(Adds additional flows, market performance, investor comment)
By Sam Forgione
NEW YORK, July 11 (Reuters) - Fund investors worldwide poured $5.5 billion into stock funds in the week ended July 9 as a stronger-than-expected June U.S. jobs report bolstered hopes for better U.S. economic growth, data from a Bank of America Merrill Lynch Global Research report showed on Friday.
The inflows marked the second straight week of new cash into the funds and exceeded the prior week's $1.4 billion in inflows, according to the report, which also cited data from fund-tracker EPFR Global. Funds that specialize in U.S. stocks pulled in $600 million after posting a sizable $3.7 billion in outflows the prior week. Bond funds attracted $3.6 billion.
Emerging market stock funds attracted $1.4 billion of the net inflows to notch their fifth straight week of new demand, while Japanese stock funds attracted $700 million after flat flows the prior week.
Despite a decline in stock markets worldwide over the weekly period on hesitation ahead of second-quarter earnings reports and a surprise drop in German industrial output, Labor Department data on July 3 showing U.S. employers added 288,000 jobs in June and the unemployment rate fell to a near six-year low of 6.1 percent drove inflows into stock funds.
"The U.S. has had a really hard time getting a virtuous cycle going where hiring leads to more hiring," said Michael Jones, chief investment officer of RiverFront Investment Group in Richmond, Virginia. "This nonfarm payrolls report, and the revisions to prior ones, give some hope that at long last we're seeing that virtuous cycle unfold."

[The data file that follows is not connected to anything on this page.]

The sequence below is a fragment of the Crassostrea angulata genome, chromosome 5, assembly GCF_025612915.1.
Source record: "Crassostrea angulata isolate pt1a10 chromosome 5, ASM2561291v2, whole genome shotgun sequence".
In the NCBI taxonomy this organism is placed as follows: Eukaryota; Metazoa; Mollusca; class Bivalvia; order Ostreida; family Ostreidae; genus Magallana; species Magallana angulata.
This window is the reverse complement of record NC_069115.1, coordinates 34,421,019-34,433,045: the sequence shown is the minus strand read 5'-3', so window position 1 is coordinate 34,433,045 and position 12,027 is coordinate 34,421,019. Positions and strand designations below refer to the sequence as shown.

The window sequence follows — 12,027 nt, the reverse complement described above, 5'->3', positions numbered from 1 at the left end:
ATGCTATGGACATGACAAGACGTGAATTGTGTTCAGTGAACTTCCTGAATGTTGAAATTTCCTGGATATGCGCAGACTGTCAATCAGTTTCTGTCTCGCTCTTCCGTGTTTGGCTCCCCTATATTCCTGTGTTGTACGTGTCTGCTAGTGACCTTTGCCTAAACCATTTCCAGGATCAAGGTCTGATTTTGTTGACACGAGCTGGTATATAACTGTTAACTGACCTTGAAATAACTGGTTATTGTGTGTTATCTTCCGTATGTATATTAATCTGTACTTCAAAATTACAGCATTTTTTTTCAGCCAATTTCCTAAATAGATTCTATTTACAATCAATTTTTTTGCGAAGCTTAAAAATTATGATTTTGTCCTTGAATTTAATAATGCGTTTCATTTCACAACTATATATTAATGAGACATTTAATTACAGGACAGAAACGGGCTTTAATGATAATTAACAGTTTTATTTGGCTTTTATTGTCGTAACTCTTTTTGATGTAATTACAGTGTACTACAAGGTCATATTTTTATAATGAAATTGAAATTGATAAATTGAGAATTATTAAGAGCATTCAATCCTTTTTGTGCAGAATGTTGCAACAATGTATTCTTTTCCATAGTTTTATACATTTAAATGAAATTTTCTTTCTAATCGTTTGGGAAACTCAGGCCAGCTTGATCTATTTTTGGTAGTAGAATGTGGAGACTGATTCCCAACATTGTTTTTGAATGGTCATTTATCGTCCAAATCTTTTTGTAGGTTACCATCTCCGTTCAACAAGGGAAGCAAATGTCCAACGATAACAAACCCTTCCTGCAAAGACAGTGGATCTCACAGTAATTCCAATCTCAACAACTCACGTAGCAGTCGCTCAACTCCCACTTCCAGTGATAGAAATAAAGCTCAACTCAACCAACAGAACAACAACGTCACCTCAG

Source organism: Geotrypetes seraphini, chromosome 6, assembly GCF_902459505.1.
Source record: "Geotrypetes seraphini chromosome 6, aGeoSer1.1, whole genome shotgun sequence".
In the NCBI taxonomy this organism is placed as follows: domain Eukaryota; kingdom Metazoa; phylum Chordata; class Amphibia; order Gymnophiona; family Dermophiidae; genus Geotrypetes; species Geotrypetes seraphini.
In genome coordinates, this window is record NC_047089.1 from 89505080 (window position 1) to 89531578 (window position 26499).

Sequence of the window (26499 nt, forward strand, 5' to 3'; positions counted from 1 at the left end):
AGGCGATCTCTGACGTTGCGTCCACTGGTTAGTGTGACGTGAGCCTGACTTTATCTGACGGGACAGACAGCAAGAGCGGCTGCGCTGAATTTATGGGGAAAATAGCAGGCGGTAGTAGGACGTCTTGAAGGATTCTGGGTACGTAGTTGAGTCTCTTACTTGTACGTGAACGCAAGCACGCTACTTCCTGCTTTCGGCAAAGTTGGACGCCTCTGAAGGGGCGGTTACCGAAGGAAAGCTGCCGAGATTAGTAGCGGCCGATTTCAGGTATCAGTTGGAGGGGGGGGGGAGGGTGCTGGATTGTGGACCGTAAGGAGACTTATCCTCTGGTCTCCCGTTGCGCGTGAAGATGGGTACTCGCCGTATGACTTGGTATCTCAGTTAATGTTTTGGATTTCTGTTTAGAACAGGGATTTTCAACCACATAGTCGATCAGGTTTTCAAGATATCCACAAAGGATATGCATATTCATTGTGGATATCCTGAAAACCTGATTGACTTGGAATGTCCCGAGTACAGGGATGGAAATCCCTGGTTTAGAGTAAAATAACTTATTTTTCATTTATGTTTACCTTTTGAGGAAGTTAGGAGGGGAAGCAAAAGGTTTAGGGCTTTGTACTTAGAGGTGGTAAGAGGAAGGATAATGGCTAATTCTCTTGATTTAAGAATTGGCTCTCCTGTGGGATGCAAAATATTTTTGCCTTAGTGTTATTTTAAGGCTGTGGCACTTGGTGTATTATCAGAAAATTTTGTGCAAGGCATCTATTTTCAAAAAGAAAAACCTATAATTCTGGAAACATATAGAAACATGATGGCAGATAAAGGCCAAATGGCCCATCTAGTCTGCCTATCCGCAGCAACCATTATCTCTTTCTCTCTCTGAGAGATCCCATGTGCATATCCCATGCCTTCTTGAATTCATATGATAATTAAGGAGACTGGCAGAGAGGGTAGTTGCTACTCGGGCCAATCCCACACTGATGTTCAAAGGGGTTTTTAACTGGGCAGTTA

Despite slipping 0.1 percent over the period, the benchmark S&P 500 stock index hit a record closing high after the jobs report, while the Dow industrials also closed at a record high and passed the 17,000 milestone.
Precious metals funds attracted $1 billion, marking their biggest inflows since Sept. 2012. Gold was up 0.7 percent at $1,328.10 an ounce at the end of the period.
The inflows into bond funds marked the third straight week of new money. Investment-grade bond funds attracted $3.2 billion of the net inflows, while riskier high-yield funds saw no inflows after attracting $1.1 billion the prior week.
The release of the minutes from the Federal Reserve's June policy meeting and some fears of investing in stocks at record highs helped push inflows into bond funds, said Jones of RiverFront.
"They didn't alarm anyone in terms of imminent rate increases," Jones said on the Fed minutes. Investors are watching the Fed for signs of when the central bank will raise interest rates from rock-bottom levels, which would hurt bond prices.
Funds that hold inflation-protected Treasuries (TIPS) attracted $300 million, marking their third straight week of inflows. Investors are also eyeing inflation, which currently remains below the Fed's 2 percent target.
(Reporting by Sam Forgione; Editing by Chizu Nomiyama and Meredith Mazzilli)